At a forum on low income housing and homelessness prevention Friday, August 26, Sen. Maria Cantwell discussed the bill that she is co-sponsoring with Republican Sen. Olympia Snowe to extend and strengthen the affordable housing tax credit. The forum took place at the Salishan housing development in Tacoma and was attended by about 300 people who have served as leaders, volunteers or activists in the area of affordable housing and shelter. Many of the attendees represented churches that participate actively in homelessness prevention.
Sen. Cantwell lauded the success of the low income housing tax credit in providing 90% of all affordable housing. She said that 20,000 additional units will be needed in Tacoma over the next 10 years. The 630 units that have been built in Salishan are the result of this tax credit. The program is producing fewer units today, she said, because since 2008 there has been a reduced demand for the credits. It has been difficult to find private capital and projects have been stalled nationally. The problem is the fluctuation in the credit allocations with interest rates, so that the amount of the tax credits is currently too low. The program is due to expire in 2013. In introducing the extension, she and Sen. Snowe are proposing certainty in the allocation formula even if interest rates are low.
In discussing the political aspects of getting the bill passed, Sen. Cantwell sought to frame the issue in terms of job creation. She said the program could be sold as economic development and job creation in the construction industry. She said that the program produced 140,000 construction jobs in the state. Comparing the effects of public and private investment, she said that the federal government can stimulate the economy at a rate of 20 times the effectiveness of private industry. Responding to a panelist’s question about how she would overcome political opposition, she said that she asks opponents what is holding them back from voting for the proposal. She felt that pressure from constituents in favor of the extension would be the most means of getting it passed.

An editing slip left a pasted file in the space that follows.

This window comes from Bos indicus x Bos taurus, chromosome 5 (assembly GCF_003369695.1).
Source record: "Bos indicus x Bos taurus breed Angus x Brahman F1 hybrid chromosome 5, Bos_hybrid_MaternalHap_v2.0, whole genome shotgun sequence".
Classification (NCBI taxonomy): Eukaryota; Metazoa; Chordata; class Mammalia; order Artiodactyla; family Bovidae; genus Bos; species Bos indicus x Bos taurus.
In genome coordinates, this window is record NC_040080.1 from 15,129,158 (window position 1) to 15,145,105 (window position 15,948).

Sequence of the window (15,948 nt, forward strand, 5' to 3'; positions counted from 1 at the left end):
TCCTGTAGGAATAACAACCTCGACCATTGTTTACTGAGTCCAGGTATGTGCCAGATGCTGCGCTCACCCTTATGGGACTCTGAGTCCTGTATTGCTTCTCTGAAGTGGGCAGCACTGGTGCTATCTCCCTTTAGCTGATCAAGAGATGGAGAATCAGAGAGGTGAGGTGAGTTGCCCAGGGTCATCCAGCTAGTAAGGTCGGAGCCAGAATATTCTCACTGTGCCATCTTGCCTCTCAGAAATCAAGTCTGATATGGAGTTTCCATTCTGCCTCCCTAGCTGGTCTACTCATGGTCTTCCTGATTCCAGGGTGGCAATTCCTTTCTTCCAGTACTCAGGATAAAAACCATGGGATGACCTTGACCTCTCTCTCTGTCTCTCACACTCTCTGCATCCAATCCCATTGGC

On related issues, she said that Washington State is 16th in the nation in foreclosures, with one home out of 781 in foreclosure in June. There are 75,000 homes in foreclosure in Pierce County.
Rachel Myers of the Washington Low Income Housing Alliance said that that people who never used services before, and who had previously been donors, are now requesting services.
Lisa Wolters of the Seattle Housing Authority discussed the severe backlog in the Section 8 housing program. There are currently 50,000 Section 8 vouchers in use in Washington State. The FY2011 appropriations bill cuts staff and impacts veterans’ programs. King County recently opened up Section 8 applications for the first time in years and received 25,000 applications, from which 2500 randomly selected households will be considered.
S. Troy Christensen, who administers homeless programs in Pierce County, said that through current intake procedures, data is now available on applicants. 50% are single parents and 90% of these are single mothers. Most of their applications have not requested social services in the past.
Michael Mirra, Executive Director of the Tacoma Housing Authority, said that if this issue were food we would all recognize it as widespread malnutrition and pockets of starvation. He said that public housing serves those who often can’t find other types of housing: seniors and the disabled. He also said that for public housing to be accepted, it has to be in good shape.
Kim Herman, Executive Director of the Washington State Housing Finance Commission, emphasized the need to make the allocation formula permanent and provided financial data.
Bryan Ketcham of Catholic Charities, provided a compelling perspective on affordable housing in rural areas, particularly for farm laborers. He was very concerned that the HUD counseling program received no federal funding, while people are struggling to prevent foreclosures. He said that the tax credit had less of an effect in rural areas because investors consider such development to be of greater risk. He said that a rural family of four in the state earns $25,000, whereas in King County the mean in $39,000. He said that the tax credit cannot fulfill the need in rural areas and that other programs are needed. He related the stories of specific examples of families who were able to improve their situations economically from having access to affordable housing.
Thomas Green, a veteran with an honorable medical discharge, who was homeless for almost two years, discussed how a state and federally subsidized apartment enabled him to go to college. He said that the possibility of applying for and obtaining a job while homeless was nonexistent.